The Good, the Bad, and the Ugly

Apple is king of casual listening. In recent times it has taken better care in the encoding process of iTunes files. The fidelity is adequate for casual or on-the-go listening. This type of listening often involves headphones. It is quite foolish to spend a lot of money on headphones that are used mostly for casual listening. The fidelity of the headphones can be no better than the source material. In fact, if their fidelity is too great it may actually degrade the listening experience. In other words, what good is unmasking poorly recorded music? 

When I am setting at home listening to music, however, I want to hear it through my excellent AudioEngine A2+ speakers. Headphones will not do, no matter how good they are. I have owned Stax earspeakers and realize how wonderfully transparent they are and how they are able to resolve great detail form a recording. That might be good for monitoring purposes, but headphones do not offer the best stereo image and the simulation of a live performance. Unless the music is recorded monaurally, headphones are just not capable of offering natural stereo imaging. Accordingly, I would not spend a lot of money on headphones. The Koss PortaPro are more than sufficient. They are light weight, comfortable, portable, and have very good resolution and bass. I realize that there are better cans for more money. But again, I prefer to listen to loudspeakers for the reasons mentioned.)

Now let us look at the new Apple Music – first, the Good. What is does it does quite well. It helps you discover new music by allowing you to hear recommended music based on your current library and stated musical tastes. You choose exactly what type of music or genre that your are interested in and Apple takes it from there. It makes up excellent recommended playlists for you that no algorithm could possibly duplicate. Clearly those who are compiling theses playlists really know their music, and they seem to know hour musical tastes as well. Spotify and Pandora are in great trouble!

What  is amazing is that you can compile your own playlists, using music that you do not even own. You can search the iTunes cloud of music and specify what music you want to hear without having to download any music or pay for any song. In fact, there is less need to purchase iTunes matching, because most of the songs in your current library can be found in the cloud. (To be sure, you will lose these songs if you do not have iTunes matching, should you discontinue Apple Music.)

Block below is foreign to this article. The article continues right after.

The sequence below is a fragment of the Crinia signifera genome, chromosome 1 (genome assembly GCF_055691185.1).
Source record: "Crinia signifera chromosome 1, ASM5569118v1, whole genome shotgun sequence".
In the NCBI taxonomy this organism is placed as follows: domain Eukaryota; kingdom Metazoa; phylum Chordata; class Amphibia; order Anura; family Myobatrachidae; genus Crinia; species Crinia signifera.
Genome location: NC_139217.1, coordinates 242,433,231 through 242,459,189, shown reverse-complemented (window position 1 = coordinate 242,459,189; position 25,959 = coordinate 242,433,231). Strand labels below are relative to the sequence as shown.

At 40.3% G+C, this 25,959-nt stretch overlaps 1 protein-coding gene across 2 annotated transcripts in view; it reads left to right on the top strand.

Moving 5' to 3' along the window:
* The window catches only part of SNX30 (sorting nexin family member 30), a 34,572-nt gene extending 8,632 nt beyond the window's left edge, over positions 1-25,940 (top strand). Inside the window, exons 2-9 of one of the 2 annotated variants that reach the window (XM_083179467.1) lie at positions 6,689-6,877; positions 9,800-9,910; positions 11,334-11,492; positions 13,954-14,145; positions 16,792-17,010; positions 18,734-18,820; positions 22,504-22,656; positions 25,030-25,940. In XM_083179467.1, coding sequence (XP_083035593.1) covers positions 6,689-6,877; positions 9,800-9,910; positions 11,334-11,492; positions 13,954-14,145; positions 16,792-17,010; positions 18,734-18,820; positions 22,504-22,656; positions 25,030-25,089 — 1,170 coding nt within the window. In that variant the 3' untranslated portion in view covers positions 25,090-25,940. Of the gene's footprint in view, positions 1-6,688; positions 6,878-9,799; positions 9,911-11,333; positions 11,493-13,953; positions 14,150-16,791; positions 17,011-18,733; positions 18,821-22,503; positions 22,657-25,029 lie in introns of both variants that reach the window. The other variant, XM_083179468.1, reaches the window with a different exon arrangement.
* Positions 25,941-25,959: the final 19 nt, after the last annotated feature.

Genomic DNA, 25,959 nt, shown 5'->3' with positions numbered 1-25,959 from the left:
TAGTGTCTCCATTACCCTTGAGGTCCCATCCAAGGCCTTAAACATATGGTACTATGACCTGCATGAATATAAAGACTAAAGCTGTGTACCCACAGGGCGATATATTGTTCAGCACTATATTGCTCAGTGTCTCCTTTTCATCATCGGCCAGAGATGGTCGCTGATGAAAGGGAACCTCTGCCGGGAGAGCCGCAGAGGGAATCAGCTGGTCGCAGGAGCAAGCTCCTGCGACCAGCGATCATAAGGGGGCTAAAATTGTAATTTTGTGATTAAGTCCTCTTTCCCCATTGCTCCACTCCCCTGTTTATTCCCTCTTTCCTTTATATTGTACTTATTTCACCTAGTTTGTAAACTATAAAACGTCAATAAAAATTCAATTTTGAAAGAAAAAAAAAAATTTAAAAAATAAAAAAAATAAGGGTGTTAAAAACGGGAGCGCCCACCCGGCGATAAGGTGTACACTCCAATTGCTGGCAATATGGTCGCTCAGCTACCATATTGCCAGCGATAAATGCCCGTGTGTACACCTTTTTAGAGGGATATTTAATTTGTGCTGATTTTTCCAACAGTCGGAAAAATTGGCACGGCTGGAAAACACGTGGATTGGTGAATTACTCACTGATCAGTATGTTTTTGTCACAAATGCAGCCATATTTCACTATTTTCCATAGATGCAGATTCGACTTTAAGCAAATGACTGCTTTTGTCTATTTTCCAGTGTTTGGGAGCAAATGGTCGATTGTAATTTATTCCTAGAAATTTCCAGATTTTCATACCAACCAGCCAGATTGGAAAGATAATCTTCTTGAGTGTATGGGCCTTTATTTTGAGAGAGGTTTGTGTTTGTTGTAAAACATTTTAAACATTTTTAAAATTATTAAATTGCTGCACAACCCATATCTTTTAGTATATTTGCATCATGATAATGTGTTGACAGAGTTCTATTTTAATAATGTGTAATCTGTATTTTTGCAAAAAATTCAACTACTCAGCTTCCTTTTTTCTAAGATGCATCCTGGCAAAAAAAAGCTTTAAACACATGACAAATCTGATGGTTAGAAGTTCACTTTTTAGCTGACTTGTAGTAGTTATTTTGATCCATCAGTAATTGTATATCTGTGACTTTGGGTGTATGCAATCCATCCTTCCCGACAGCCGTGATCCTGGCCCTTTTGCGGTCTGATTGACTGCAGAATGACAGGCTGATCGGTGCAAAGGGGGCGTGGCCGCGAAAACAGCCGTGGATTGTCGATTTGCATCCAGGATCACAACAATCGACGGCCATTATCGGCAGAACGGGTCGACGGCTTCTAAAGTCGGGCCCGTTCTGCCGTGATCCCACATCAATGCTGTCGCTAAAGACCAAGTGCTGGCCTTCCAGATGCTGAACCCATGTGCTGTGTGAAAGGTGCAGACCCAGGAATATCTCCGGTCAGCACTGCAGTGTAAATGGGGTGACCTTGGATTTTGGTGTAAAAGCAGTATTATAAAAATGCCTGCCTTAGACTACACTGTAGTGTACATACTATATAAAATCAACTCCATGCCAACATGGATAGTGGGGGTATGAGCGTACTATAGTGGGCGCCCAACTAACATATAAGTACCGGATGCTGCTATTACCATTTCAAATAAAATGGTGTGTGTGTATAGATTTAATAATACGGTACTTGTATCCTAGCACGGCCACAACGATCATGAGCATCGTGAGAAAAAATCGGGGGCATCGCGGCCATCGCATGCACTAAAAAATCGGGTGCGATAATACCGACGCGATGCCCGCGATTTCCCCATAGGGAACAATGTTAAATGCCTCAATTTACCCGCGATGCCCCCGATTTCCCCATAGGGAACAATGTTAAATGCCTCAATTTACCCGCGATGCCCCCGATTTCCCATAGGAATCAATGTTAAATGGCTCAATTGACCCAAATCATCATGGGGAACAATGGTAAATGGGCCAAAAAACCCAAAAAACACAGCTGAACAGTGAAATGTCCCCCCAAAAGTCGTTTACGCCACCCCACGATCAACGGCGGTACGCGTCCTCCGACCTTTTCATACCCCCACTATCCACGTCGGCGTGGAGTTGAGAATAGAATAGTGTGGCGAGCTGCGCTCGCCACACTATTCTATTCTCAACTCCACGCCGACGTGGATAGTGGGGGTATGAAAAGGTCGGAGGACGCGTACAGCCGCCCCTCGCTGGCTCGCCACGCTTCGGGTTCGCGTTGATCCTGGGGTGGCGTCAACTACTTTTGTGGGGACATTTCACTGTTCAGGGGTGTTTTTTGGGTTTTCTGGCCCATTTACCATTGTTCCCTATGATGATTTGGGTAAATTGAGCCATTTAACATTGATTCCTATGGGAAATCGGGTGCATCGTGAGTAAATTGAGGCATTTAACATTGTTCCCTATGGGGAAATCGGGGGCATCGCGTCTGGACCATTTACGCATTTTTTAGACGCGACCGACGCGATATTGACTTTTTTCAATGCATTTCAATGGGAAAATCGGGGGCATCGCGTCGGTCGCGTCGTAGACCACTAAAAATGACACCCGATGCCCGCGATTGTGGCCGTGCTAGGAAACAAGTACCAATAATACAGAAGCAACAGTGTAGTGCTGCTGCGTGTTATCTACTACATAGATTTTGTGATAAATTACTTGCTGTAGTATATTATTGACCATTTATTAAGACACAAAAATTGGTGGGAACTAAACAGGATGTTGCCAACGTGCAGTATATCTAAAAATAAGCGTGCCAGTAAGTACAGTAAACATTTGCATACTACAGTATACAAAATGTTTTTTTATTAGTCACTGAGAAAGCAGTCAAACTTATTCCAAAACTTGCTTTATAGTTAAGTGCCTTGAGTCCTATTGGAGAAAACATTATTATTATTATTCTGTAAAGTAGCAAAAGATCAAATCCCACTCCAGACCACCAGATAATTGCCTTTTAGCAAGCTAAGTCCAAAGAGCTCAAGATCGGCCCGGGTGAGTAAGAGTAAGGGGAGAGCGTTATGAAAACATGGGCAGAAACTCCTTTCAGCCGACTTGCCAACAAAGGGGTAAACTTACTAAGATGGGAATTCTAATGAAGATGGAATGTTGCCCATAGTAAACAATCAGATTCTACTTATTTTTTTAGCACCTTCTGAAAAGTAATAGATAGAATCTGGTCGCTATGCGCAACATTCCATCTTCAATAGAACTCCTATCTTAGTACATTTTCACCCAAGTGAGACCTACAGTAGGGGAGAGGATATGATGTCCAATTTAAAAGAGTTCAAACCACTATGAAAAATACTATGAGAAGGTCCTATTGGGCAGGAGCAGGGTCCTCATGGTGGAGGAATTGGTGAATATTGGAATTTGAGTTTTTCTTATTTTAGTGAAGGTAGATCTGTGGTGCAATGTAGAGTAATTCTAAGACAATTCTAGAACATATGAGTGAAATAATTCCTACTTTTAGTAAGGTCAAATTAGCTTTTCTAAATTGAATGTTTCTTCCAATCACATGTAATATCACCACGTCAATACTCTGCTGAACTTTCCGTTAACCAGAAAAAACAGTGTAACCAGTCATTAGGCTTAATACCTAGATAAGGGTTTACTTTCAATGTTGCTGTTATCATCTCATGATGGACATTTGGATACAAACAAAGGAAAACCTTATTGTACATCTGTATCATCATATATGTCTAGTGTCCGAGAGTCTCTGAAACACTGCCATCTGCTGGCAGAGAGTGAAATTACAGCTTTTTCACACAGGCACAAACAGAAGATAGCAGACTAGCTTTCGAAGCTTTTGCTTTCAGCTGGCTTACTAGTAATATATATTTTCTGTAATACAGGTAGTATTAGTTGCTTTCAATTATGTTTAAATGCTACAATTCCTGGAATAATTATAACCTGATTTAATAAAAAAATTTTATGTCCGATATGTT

The Beats 1 is a very good radio station for popular music. To be honest, I am really not into discovering the newest popular music. What I like will eventually find its way to me. In the meantime, I am listening to what some will call the “goldie oldies” along with Classical Music and Jazz. Apple Music playlists really do the job for me.

The interface of Apple Music is a little confusing at first because it offers an embarrassment of riches. Nevertheless, with a little practice one should quickly discover how to navigate around and dial up almost exactly what they want to hear in the moment. Apple Music does an excellent job of selecting the right “next song” in their generated playlists. This is where Apple really beats the competition, pun intended!

Unfortunately, Eddie did not read my open letter to him.  No attempt has been made to offer high resolution audio. Apple is making good money on music and probably felt that the time and expense of high resolution reproduction was not worth it to them. In other words, it would not add much to their bottom line. They have left the door open to Sony.

The Bad is that older models of iPads, iPhones, etc. do not perform very well with increased load on their processors. I realize that many Apple users upgrade frequently. Nevertheless, the upgrade is often very expensive. I am using an iPad mini because my iPod touch has died. It is struggling. I constantly have to clean its memory cash. (Recommend such a program for all Apple devices.)

Now the Ugly. Apple removed Home Sharing support for music in iOS 8.4. This means that all my music files I have stored on my Mac Mini is no longer available to be steamed to my listening room where I have my primary home audio system. I can stream the music to my Apple TV, but the speakers I use for my TV cannot compare to my AudioEngiines. This is almost disaster for a music lover. While it is true that I play mostly vinyl, I do like to dial certain music recorded digitally that Apple has taken care to make a quality transfer. (Believe it or not, some digital music has been recorded well and Apple has mastered it for iTunes pretty well.)

What is missed is the convenience of selecting iTunes playlists from my easy chair with minimum fuss and reasonable fidelity. However, I must confess that Apple has offered many features that I like with Apple Music. One of them is to stream all my playlists from the cloud without having to have any music files on my iPad or Mac Mini, This is a new convenience. However, these playlists do not included any music that I purchased and load from a CD as it did with with home sharing. Yes, I could purchase iTunes Matching but that is one more expense. The Apple habit is getting very expensive.